ARS scientists working on the Maize Genetics and Genomics Database (MaizeGDB) in Ames, Iowa, provide tools and resources that make the maize genome sequence useful for investigative research and crop improvement. The objectives of the MaizeGDB team are to provide stewardship to key datasets related to maize genetics, genomics, and breeding, develop robust infrastructure to store, query, integrate, and visualize data, curate high-quality, high-impact datasets, interact with the maize research community to identify needs and priorities, and to work with other outside communities and databases to coordinate on data standards and interoperability. MaizeGDB’s stewardship efforts have focused on high-quality genome sequences. MaizeGDB has worked closely with the University of Georgia, Cold Spring Harbor Laboratory, and Iowa State University to steward 26 high-quality, diverse maize genomes and expression datasets. MaizeGDB hosts 44 reference-quality maize genome assemblies and data for thousands of other public maize lines, representing the broad diversity of maize genomic and genetic data. MaizeGDB has ongoing efforts to curate datasets (more than 1,000 datasets to date) that have been associated with functional regions in the genome, which can be visually explored through a genome browser tool. MaizeGDB now supports over 40 genome browsers for recently released maize genomes and 134 datasets that can be used as targets for sequence similarity searches. Data is being generated and collected to represent how genes and proteins are expressed in different conditions and across multiple genome assemblies. This allows researchers to leverage research outcomes from many different sources and data types, all within the context of the maize reference assemblies. A gene expression viewer helps researchers determine how genes are regulated and which genes to select for targeted crop improvement. MaizeGDB continues to identify key datasets to include in a tool co-developed with the University of Missouri which enables researchers to integrate their data with publicly available data. This tool makes it easy for researchers to query and analyze data from many different studies. MaizeGDB has updated its infrastructure to allow the capability to host community-developed applications. These applications have easy-to-use interfaces that provide access to data, analysis, and visualization. The applications include a tool, built in collaboration with Iowa State University, to evaluate genome assemblies with a common set of metrics and evaluation techniques, visualize blocks of shared DNA similarity across maize varieties, and a pathway association study tool (in collaboration with ARS researchers from Starkville, Mississippi) that assigns changes in DNA to genes and metabolic pathways. Additional curation efforts have targeted datasets and tools to support maize trait analysis, genetic studies, and breeding. MaizeGDB has coordinated with a consortium of over 25 agricultural biological databases to develop best practices to make sure data adheres to community-defined standards. MaizeGDB continues to be the community hub for maize research, coordinating activities and providing technical support to the maize research community. Work carried out by the MaizeGDB team has resulted in improved communication among maize researchers worldwide, increased ability to document the results of experiments, and increased availability of information relative to high-impact research.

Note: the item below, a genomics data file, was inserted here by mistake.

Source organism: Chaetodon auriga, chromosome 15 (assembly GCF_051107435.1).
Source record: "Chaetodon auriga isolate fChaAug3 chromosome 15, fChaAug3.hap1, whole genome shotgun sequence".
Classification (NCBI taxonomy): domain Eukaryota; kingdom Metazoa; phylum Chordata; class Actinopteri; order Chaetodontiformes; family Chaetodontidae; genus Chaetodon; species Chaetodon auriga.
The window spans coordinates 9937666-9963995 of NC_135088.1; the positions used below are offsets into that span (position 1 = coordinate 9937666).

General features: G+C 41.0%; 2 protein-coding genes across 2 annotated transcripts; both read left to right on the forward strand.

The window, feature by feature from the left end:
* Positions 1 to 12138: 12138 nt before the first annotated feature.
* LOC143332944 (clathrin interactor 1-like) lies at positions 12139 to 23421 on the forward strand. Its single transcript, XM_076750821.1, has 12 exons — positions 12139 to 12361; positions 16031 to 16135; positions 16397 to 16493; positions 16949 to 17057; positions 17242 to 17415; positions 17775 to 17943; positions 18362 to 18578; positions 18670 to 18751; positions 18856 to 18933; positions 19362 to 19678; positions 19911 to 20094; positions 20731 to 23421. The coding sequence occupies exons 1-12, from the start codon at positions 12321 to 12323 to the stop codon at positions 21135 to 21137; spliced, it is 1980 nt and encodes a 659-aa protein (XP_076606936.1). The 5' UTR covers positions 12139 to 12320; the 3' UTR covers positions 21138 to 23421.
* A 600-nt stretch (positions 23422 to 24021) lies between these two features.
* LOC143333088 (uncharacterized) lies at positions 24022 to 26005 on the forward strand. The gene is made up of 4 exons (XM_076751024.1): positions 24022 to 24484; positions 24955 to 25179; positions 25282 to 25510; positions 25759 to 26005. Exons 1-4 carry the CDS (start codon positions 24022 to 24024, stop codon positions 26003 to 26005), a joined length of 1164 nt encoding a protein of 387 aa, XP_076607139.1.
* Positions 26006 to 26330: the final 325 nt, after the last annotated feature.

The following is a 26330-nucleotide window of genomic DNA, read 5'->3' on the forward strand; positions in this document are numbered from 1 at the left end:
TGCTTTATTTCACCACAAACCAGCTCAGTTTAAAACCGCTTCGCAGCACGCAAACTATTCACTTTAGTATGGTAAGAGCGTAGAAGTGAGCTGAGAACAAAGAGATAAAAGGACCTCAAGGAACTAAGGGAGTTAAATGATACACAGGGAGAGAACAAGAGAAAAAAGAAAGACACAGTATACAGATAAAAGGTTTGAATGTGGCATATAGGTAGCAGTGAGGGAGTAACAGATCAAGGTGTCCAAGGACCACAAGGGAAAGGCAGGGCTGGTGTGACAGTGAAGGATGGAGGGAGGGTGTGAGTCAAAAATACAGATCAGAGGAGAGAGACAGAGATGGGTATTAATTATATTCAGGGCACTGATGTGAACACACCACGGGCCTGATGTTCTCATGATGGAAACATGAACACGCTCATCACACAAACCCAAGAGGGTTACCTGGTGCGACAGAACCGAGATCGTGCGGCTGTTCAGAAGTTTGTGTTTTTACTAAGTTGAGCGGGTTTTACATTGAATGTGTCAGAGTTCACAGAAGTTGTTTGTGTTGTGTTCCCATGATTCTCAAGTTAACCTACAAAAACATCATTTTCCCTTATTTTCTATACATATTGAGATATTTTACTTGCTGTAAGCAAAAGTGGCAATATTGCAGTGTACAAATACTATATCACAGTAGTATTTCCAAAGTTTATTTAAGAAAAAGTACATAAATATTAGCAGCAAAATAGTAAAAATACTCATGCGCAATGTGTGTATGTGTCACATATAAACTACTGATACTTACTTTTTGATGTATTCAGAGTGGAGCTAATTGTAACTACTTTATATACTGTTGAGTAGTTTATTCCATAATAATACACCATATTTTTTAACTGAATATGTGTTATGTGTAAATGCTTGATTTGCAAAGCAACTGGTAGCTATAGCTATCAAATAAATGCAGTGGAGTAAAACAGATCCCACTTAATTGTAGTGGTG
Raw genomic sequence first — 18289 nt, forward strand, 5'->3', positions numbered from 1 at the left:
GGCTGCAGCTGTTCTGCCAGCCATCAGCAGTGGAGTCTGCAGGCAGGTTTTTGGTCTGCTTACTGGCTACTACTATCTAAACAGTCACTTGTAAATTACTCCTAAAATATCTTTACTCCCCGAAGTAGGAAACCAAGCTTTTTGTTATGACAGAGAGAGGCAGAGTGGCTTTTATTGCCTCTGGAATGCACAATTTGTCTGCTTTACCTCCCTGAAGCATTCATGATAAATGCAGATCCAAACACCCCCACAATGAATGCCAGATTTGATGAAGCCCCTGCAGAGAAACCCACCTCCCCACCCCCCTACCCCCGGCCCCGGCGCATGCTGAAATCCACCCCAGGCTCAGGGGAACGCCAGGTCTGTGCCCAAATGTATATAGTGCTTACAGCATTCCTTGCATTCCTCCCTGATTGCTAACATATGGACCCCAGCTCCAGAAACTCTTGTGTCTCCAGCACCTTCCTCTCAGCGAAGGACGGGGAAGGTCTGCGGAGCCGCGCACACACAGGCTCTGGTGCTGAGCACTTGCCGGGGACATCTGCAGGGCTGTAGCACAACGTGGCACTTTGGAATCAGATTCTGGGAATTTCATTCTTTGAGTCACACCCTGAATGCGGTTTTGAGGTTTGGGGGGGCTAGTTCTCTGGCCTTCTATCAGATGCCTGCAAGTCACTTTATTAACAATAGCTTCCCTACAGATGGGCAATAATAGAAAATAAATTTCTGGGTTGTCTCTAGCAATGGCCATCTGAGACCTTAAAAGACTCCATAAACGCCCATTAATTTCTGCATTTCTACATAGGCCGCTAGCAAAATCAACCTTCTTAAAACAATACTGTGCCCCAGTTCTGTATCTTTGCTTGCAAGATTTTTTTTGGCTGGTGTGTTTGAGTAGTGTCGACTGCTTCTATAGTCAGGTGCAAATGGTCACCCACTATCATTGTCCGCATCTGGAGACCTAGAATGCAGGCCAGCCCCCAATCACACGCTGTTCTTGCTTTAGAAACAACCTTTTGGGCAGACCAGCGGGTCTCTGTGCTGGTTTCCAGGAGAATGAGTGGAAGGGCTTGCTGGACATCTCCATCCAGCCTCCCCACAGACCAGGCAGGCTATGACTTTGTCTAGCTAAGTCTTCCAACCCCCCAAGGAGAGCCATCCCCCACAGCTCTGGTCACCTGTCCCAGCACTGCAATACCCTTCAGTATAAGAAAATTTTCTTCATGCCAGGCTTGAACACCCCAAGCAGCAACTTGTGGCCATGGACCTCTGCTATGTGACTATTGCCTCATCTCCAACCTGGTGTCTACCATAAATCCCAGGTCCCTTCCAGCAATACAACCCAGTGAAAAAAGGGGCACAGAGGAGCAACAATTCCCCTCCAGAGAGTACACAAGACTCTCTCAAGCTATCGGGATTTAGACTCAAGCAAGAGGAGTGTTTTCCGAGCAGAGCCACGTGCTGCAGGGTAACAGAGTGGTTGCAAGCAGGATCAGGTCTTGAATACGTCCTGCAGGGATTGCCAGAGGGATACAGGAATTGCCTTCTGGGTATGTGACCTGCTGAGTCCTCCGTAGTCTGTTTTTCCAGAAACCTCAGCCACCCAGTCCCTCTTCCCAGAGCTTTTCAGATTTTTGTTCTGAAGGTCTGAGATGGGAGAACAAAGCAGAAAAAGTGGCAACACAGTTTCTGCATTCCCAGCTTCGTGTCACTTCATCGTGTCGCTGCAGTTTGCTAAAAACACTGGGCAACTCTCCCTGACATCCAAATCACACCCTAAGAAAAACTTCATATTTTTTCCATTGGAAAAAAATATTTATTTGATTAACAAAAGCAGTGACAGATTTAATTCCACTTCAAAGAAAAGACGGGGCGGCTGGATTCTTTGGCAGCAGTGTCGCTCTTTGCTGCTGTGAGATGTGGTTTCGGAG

1. The Maize Genetics and Genomics Database (MaizeGDB) released data and resources for a set of 26 diverse maize genome assemblies. Over the past decade, maize researchers have relied on a single reference genome as the genomic representation of maize. However, maize genetics, genomics, and breeding research depends upon the diversity within maize for basic research and to improve agriculturally important traits, and that diversity is not adequately represented by a single reference genome. To make multi-genomics data and resources available to maize researchers, ARS researchers in Ames, Iowa, worked closely with the University of Georgia, Cold Spring Harbor Laboratory, and Iowa State University to offer 26 high-quality, diverse maize genomes and supporting data sets through MaizeGDB, the genetics and genomics database for the maize research community. These reference genomes are notable for their completeness (low number of gaps), accuracy (low number of errors), and a high percentage of sequences assembled into chromosomes. The methods used to sequence and assemble the genomes are described in two papers from Nature Communications and Genome Biology. This release includes 26 genome pages, over one million gene pages, 206 downloadable data sets, and 134 sets of sequences that can be searched based on homology. In addition, MaizeGDB upgraded to next-generation genome browsers allowing researchers to easily navigate within and across this set of genomes and visualize over 1,000 data sets corresponding to functional regions within the maize genome. The data includes over 200 agriculturally important traits associated with tens of thousands of locations across the 10 maize chromosomes. A tool used to assess the quality of the genomes and annotations is published in the scientific journal BMC Genomics and is available for public use through MaizeGDB. These new resources will lead to improved crop performance by helping researchers better understand the relationship between the genes in a plant and the traits observed in farmers’ fields.